The king’s wife The screenplay, written by Dana Stevens and Maria Bello, is ultimately secondary to the exquisite action scenes, but it gets the job done. It’s really hard to go wrong when a movie has a cast as superb as this. Legendary performer Viola Davis plays General Nanisca, leader of the Agojie and a trusted adviser to King Ghezo (John Boyega). Ghezo, who seized power in a military coup that Nanisca helped lead, decided to appoint a traditional Dahomean woman King to rule alongside him, not as a romantic partner but as a leader. of state. Nanisca aspires to play this role and use her newfound power to end the slave trade in Dahomey, where Ghezo’s subjects sold other West Africans from enemy tribes to European slave traders and narrowly avoided capture.
Davis is in fine form here, which unsurprisingly makes Nanisca’s true military leaders feel authentic with his commanding presence and intense physique. She brings a sensitive twist to a subplot that is, essentially, a rape-revenge thriller. Thuso Mbedu, the star of Amazon’s underrated miniseries The Underground Railroad, plays the fiery Nawi, an unwanted girl sent to the palace as a gift for the king. Mbedu bounces back with aplomb over Davis, who is carrying more, and it’s a real joy to watch them together as they push each other. Boyega also shines as King Ghezo, bringing a touch of dry humor to the role.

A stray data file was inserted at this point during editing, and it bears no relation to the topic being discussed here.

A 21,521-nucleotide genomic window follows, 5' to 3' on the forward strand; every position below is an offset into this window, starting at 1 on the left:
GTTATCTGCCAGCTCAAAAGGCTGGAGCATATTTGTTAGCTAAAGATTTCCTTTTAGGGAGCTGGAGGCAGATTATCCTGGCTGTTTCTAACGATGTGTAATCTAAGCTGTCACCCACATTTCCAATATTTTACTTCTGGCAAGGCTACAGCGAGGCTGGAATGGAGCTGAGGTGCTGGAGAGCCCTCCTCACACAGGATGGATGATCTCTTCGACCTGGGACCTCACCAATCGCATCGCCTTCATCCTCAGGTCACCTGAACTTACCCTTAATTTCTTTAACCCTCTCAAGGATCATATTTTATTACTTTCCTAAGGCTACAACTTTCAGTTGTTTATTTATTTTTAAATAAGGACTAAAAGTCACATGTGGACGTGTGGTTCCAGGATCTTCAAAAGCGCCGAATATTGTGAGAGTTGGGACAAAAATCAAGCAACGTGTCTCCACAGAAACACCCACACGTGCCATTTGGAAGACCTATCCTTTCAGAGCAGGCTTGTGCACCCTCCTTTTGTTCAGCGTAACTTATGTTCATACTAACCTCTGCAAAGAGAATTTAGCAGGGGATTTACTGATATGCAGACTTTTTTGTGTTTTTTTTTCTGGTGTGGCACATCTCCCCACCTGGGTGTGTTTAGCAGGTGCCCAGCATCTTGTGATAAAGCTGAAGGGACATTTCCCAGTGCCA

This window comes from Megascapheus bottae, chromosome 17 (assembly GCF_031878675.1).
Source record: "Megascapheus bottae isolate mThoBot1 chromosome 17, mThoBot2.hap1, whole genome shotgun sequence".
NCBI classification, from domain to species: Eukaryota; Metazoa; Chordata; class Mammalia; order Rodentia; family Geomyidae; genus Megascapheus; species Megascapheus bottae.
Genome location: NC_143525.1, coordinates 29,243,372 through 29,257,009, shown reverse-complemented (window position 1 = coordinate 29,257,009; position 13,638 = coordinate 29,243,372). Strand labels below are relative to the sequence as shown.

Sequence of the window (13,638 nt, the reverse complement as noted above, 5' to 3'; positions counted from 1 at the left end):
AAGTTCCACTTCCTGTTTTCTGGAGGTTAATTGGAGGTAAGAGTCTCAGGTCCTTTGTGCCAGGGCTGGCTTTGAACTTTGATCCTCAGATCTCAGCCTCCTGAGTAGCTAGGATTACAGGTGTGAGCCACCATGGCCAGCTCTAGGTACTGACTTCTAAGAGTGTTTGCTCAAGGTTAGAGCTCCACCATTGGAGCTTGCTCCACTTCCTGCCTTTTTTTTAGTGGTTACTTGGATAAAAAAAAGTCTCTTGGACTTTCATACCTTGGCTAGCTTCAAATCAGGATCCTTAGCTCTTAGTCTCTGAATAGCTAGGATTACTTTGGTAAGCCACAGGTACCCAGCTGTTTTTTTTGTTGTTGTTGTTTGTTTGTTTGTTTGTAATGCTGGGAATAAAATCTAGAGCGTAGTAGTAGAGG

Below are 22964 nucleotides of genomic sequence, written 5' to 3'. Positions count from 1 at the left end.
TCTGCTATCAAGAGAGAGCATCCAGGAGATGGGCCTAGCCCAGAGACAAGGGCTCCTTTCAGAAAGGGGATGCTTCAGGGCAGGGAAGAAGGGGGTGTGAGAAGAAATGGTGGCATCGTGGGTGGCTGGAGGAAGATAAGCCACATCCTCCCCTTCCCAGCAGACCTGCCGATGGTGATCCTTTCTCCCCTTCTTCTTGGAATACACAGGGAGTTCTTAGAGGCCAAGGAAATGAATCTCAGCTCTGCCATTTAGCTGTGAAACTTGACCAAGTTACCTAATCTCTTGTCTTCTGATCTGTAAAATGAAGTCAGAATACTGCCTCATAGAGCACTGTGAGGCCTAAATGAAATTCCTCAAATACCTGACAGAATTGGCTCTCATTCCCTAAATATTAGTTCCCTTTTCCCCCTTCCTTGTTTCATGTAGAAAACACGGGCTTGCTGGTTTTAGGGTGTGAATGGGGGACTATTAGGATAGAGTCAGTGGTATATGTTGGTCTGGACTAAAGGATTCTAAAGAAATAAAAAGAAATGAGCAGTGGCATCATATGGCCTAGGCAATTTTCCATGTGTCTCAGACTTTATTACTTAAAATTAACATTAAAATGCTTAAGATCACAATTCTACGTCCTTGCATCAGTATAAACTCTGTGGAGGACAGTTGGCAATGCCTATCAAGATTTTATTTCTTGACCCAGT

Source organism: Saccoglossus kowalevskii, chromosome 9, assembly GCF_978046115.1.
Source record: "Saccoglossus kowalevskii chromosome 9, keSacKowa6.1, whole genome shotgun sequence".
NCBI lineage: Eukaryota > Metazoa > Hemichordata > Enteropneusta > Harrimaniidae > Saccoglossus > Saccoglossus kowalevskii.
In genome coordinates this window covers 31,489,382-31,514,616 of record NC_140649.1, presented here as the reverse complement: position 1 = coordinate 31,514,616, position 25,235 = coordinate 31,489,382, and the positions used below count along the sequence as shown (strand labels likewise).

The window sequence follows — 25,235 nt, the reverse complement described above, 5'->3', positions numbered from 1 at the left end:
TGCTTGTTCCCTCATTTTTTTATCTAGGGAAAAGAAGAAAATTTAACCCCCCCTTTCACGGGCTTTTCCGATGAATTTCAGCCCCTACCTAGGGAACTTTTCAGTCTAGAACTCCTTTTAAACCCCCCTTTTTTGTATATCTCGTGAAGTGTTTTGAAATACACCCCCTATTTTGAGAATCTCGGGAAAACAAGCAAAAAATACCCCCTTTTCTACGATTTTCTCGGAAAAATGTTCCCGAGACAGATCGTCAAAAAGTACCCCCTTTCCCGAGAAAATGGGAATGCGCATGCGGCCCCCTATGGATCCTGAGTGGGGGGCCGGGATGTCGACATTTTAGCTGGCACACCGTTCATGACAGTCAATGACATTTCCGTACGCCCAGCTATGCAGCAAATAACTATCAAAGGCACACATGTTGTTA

Ghezo has a dozen silly wives, chief among them the vain and ambitious Shante (Jayme Lawson), who wants to snatch the title of female king for herself. The King and his wives provide some of the best laughs and costumes in the film. It’s exciting to see royal high fashion looks steeped in African history and culture instead of bland, rote Eurofantasy.
As masterful at filming stunning fight sequences as it is at extracting emotion from intimate dialogue scenes, Prince-Bythewood offers crowd-pleasers for the ages.